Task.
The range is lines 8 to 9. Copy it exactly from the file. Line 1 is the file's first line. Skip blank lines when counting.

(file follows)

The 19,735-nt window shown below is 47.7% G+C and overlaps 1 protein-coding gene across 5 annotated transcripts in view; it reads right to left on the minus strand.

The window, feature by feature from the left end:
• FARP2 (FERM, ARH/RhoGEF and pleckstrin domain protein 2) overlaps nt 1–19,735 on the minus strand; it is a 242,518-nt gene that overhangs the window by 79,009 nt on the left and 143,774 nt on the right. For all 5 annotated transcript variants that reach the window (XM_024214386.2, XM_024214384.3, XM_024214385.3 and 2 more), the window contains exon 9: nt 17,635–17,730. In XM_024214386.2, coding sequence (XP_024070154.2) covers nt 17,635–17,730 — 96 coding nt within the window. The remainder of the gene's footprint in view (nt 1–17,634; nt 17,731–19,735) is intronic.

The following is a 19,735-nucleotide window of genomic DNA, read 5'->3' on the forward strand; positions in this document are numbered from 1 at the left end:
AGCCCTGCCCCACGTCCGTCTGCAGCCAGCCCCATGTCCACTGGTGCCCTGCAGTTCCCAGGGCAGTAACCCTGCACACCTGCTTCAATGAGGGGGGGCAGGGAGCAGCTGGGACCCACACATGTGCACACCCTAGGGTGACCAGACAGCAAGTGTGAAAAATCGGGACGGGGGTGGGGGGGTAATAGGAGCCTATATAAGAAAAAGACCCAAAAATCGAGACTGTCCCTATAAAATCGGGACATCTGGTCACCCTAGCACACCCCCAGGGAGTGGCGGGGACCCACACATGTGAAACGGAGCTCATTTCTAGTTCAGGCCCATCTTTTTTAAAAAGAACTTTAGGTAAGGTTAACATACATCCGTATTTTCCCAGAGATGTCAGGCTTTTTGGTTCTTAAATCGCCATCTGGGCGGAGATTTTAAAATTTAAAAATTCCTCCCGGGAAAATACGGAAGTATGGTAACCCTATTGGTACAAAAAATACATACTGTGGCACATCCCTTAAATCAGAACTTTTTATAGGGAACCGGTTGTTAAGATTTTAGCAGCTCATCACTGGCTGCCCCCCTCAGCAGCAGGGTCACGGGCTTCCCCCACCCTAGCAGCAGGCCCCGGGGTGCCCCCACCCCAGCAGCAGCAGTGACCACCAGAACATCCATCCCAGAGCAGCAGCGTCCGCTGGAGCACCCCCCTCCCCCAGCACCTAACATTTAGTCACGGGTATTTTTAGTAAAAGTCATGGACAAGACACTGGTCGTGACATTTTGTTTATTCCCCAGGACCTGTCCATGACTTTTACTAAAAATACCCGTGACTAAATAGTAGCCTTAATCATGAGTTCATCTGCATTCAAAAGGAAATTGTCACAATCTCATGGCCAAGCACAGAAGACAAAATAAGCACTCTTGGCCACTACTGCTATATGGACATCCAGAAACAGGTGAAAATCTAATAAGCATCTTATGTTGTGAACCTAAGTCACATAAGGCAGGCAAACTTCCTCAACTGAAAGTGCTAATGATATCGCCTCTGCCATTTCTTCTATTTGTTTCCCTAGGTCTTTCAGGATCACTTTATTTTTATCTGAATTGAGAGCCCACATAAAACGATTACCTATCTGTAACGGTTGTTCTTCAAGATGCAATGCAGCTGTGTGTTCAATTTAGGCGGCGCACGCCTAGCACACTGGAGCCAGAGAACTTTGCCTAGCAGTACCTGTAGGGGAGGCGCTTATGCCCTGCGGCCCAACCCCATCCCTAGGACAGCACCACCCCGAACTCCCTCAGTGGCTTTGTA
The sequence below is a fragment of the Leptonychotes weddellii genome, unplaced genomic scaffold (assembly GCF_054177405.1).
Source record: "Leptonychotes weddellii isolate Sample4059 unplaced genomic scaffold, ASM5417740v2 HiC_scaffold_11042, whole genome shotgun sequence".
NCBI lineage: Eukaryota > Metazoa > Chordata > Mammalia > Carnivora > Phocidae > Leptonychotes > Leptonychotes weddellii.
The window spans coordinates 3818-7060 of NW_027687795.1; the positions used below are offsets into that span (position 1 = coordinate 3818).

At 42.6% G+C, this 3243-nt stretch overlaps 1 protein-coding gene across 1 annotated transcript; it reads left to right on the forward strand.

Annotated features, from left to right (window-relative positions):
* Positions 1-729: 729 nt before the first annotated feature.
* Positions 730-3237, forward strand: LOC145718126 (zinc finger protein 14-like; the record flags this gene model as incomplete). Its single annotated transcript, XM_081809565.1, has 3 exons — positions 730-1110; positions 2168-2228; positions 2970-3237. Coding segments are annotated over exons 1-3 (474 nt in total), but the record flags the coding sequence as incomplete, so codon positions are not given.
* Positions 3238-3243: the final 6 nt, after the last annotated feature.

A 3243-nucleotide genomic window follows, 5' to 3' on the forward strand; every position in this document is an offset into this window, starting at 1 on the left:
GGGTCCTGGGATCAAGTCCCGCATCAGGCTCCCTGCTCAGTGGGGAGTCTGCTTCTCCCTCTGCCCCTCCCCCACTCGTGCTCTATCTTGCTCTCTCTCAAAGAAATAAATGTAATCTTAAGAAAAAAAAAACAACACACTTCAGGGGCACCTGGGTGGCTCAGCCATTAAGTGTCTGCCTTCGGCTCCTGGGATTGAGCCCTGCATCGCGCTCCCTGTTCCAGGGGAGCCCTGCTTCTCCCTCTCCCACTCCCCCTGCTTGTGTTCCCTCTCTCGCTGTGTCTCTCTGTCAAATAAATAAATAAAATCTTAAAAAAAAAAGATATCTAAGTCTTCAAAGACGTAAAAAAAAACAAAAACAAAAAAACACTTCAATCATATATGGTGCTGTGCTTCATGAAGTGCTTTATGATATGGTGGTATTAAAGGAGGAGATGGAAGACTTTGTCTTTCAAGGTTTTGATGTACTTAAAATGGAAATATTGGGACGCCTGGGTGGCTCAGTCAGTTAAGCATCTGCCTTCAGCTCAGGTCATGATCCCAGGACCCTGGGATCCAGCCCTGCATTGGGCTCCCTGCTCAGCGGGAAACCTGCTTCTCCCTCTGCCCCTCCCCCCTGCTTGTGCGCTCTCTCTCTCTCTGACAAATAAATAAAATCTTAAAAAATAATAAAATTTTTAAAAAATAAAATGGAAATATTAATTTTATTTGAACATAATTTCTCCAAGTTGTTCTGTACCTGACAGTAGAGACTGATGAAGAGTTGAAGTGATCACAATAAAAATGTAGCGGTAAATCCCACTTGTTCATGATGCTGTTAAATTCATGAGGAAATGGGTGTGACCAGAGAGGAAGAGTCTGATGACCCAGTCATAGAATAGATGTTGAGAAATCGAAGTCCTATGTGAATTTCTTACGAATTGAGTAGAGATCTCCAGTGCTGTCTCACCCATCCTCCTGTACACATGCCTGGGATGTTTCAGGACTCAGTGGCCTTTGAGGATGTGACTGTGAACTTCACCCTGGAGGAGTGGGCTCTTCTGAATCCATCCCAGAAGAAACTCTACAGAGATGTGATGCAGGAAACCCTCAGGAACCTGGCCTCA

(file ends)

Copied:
NCBI lineage: Eukaryota > Metazoa > Chordata > Mammalia > Carnivora > Phocidae > Leptonychotes > Leptonychotes weddellii.
The window spans coordinates 3818-7060 of NW_027687795.1; the positions used below are offsets into that span (position 1 = coordinate 3818).